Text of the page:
Caspar Reuvens

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Professor Caspar J.C. Reuvens

Caspar Jacob Christiaan Reuvens (22 January 1793, The Hague – 26 July 1835, Rotterdam) was a Dutch historian and archaeologist. He was the founding director of the Rijksmuseum van Oudheden (Dutch National Museum of Antiquities) in Leiden, the world's first ever professor of archaeology (at Leiden University),[1][2][3] and conducted the first excavations at the Roman provincial site Forum Hadriani in the Netherlands.

Personal life and education[edit]

In 1798, when Reuvens was only five years old, he lost his mother. His father was a prominent jurist, had been minister of justice for a short while, and filled various other important offices. Reuvens' father was transferred to Paris after the conquest by Napoleon, so the young Reuvens lived there for some years. In 1813 Reuvens graduated from the University of Paris with a degree in law. During the reign of Napoleon, Paris received art from all the conquered nations. It has been argued that this experience in Paris would prove an inspiration for Reuvens' later efforts to establish a Dutch national museum for archaeology.[4]

In 1814 Reuvens and his father returned to the Netherlands where they both found work as lawyers. Reuvens continued his childhood and teenage interest in the ancient world by studying and writing commentaries on Greek and Latin literature. These were published in 1815 under the title Collectanea litteraria.

In 1816 Reuvens became a professor in Harderwijk, and in 1818 at Leiden University (see below). Around this time Reuvens' father was killed in Brussel as a key witness in some sort of scandal. The details of the murder case remain unsolved.

In 1822 Reuvens got married, and three children would follow within the decade. Reuvens died in 1835, aged only 42, at what seems to have been a stroke.[5] He is buried in Leiden.

Professorships[edit]

The newly established first king of the Netherlands, William I, attempted to restart the University of Harderwijk in 1815. Caspar Reuvens was appointed professor of Greek and Latin there, and began his teaching in 1816.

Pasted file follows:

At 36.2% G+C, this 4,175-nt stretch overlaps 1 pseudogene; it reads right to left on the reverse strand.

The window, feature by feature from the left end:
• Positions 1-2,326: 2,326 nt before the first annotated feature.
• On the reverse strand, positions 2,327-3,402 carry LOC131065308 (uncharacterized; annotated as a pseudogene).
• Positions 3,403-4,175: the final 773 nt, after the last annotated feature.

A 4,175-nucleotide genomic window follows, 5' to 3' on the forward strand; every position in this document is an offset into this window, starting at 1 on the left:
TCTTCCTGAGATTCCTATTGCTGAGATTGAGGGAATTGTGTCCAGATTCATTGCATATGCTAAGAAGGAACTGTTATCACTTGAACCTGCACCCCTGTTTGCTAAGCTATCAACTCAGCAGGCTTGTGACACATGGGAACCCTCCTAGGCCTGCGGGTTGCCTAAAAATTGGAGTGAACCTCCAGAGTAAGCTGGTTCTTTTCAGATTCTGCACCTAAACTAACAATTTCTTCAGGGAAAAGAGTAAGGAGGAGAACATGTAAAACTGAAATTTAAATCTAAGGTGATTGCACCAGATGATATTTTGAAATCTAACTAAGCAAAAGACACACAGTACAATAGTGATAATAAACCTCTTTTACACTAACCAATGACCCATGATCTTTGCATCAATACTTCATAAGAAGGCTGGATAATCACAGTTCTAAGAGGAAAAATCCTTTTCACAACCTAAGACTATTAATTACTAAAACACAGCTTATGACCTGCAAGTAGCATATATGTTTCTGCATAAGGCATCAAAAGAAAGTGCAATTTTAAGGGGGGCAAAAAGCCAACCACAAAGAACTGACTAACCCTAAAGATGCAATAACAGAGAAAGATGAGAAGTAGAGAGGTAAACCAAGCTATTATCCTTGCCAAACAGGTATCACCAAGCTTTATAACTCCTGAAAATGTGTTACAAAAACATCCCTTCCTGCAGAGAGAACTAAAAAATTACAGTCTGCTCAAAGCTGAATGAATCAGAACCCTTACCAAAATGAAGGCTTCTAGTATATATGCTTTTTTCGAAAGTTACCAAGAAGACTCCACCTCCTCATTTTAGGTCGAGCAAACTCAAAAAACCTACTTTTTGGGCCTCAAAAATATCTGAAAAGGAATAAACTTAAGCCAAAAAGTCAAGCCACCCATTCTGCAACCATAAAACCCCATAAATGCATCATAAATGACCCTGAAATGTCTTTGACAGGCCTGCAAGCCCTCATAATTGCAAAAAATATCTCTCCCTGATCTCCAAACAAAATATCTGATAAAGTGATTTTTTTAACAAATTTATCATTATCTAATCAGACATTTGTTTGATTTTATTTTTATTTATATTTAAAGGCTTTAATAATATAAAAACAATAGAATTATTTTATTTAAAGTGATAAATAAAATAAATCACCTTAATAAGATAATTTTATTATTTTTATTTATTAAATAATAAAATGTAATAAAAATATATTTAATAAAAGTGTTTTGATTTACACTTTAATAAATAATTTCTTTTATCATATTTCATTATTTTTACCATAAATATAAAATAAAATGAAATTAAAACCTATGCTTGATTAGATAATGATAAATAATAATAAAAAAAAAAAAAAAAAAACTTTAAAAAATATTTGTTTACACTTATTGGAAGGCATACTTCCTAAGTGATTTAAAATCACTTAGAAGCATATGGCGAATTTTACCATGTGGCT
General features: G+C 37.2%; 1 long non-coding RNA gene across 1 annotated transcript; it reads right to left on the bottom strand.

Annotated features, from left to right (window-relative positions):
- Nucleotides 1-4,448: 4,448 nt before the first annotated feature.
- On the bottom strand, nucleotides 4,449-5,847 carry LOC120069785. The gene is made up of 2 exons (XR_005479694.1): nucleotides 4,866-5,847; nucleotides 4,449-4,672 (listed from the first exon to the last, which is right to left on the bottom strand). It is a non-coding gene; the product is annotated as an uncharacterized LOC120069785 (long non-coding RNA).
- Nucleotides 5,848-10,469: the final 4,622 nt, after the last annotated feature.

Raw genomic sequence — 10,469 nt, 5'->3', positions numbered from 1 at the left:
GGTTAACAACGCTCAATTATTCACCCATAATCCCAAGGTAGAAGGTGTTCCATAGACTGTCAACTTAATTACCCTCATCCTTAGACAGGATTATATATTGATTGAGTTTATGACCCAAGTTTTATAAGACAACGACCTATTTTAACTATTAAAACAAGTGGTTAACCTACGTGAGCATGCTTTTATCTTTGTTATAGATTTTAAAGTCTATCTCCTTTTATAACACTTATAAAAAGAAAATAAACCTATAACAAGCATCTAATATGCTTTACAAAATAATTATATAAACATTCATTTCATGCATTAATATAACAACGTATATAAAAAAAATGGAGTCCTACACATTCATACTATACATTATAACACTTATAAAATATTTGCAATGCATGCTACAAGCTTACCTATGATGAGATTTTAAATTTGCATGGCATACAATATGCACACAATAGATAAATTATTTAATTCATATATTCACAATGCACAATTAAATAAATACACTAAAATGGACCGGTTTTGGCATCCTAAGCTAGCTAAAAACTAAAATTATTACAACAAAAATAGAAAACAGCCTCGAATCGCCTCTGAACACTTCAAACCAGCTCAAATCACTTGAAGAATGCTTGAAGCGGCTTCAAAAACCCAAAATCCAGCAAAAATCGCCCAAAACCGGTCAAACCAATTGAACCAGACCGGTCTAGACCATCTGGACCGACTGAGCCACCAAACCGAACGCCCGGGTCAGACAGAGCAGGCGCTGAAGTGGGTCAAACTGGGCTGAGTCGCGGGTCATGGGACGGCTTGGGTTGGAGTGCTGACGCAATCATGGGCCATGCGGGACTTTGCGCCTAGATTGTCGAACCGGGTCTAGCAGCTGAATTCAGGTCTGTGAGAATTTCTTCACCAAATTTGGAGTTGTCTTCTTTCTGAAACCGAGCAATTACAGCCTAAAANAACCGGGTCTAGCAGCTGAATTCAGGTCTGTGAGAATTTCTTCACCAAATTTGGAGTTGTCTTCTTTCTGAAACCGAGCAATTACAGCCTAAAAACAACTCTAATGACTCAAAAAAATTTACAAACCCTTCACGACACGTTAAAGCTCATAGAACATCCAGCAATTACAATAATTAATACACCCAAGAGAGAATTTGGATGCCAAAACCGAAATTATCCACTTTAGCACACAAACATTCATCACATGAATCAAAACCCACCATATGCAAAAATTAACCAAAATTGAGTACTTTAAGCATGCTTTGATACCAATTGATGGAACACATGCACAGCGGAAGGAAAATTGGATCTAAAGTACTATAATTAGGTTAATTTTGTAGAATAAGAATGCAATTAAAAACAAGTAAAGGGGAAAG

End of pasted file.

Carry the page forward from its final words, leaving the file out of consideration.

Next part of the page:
In 1818 the Ministry of Education aborted the unsuccessful attempt to start a school at Harderwijk. There were only six professors, of which Reuvens was one. His area of expertise, Latin and Greek, did not have any vacancies at other universities though. At this point the minister of education wrote a letter to King William I suggesting a professorship of archaeology for Reuvens, as the young man showed a keen interest in antiquities. The king signed the royal decree on 13 June 1818, making Reuvens the world's first archaeology professor.

Rijksmuseum van Oudheden[edit]

With Reuvens' appointment came the directorship of the archaeological cabinet of Leiden University. This collection of antiquities consisted of the inheritance of the Papenbroek Collection which came into the university's possession in 1743.

Immediately upon starting his teachings in Leiden, Reuvens boldly requested a new building for the collection, the creation of an archaeological library and had several other demands for the trustees. Apart from a few elementary needs for his teachings, most of the requests were ignored and did not receive any response. When in 1819 Reuvens directly approached the minister of education for funding, he discovered that this straight line to the government was a much more fruitful way of gaining funds than through the trustees. The Ministry of Education paid for casts of the Elgin Marbles and their transportation to the Netherlands, without having the university involved.

Reuvens quickly added several other university collections of antiquities to the Papenbroek Collection, and thereby extended the variety to include Egyptian artefacts. With government support he began gathering various collections from outside Leiden as well, and occasionally he received personal gifts for the archaeological cabinet. Some organizations did not mind parting with their antiquities, since they were often an alien group of objects among larger collections of for example biological or geological specimens. Other organizations fought academic and political battles with Reuvens.[6] (Also see Rijksmuseum van Oudheden).